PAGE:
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Dissecting immigration reform's fate

Congress returns this week with immigration reform at the top of the House's agenda.

Congress returns this week with immigration reform at the top of the House's agenda. Republicans remain deeply split with centrist groups working to boost the Senate bill as conservatives remain opposed to a path for citizenship for illegal immigrants.

The White House may have taken a backseat during the Senate's debate of the bill, but that won't continue as the focus moves to the House. The administration plans pushes in states with large Latino populations and working with business and evangelical groups that support the bipartisan plan, but there's creeping doubt about the bill's chances the longer the issue drags on. The most likely options now? Move forward with a large bill without the path to citizenship, pass a series of small bills and try to move toward conference, or let the issue languish past the August recess.

In a Daily Rundown web exclusive, host Chuck Todd discussed immigration's future with Monday's gaggle -- Buzzfeed's John Stanton, the Center for American Progress' Aisha Moodie-Mills, and Latino Partnership for Conservative Principle's Alfonso Aguilar.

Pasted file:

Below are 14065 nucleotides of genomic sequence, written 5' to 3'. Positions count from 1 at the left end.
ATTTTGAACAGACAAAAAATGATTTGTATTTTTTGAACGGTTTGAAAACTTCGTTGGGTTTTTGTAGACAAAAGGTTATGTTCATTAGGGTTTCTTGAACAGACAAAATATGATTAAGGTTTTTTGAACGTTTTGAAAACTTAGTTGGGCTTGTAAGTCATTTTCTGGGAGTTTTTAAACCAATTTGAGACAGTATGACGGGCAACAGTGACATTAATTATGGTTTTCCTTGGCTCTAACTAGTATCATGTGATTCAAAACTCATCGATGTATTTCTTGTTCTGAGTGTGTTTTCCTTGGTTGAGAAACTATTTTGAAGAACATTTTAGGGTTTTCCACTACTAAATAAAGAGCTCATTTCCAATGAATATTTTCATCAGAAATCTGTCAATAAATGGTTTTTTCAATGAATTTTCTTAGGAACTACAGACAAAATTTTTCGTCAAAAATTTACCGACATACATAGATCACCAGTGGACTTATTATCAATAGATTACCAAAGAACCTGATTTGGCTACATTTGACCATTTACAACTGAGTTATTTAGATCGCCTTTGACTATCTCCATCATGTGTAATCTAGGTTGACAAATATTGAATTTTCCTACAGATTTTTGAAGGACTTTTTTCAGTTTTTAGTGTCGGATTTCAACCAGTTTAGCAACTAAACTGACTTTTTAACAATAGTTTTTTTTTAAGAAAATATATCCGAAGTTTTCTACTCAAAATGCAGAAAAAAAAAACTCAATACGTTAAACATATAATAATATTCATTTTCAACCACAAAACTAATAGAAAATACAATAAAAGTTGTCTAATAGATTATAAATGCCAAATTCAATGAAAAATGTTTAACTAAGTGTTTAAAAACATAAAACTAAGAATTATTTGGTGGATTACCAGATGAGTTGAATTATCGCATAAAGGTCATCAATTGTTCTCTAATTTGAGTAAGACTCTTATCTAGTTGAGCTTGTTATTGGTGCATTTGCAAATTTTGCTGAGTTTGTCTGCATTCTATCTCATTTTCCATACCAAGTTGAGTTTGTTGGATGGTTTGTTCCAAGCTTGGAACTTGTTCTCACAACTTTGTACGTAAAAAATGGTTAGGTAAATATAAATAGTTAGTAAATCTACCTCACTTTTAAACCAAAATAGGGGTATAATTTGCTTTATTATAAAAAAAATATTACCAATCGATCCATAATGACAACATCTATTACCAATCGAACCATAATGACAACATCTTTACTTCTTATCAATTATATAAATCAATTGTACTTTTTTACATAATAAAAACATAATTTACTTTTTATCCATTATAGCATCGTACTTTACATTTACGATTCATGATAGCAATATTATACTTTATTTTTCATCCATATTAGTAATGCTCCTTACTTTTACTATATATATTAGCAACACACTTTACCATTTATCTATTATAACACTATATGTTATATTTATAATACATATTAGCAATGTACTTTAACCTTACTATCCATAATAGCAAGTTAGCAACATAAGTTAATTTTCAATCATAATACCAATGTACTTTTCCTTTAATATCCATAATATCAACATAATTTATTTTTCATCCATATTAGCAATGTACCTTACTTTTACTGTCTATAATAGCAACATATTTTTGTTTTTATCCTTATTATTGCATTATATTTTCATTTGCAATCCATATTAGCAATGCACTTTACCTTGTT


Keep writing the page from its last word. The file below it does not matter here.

Stanton said he thinks the House may tackle a border bill and "nibble around the edges," but nothing that could be sent to conference, putting House Speaker John Boehner in a tough position.

"The fact that the president is going out on the road is the biggest signal that they understand that's reality now," said Stanton. "John Boehner is stuck. He came out in support of the bill, and as we saw with the Farm Bill, that doesn't mean much anymore."

Aguilar said he's more hopeful that a compromise with conservatives can be reached on an eventual path to citizenship, pointing to Judiciary Committee Chairman Bob Goodlatte of Virginia and immigration subcommittee Chairman Trey Gowdy of South Carolina.

"I think conservatives hold the key to making this happen," said Aguilar.

Moodie-Mills said Republicans are "tone deaf that they're on their way to their own political demise" with Latino voters if they can't move forward with a bill.

Watch the full conversation above.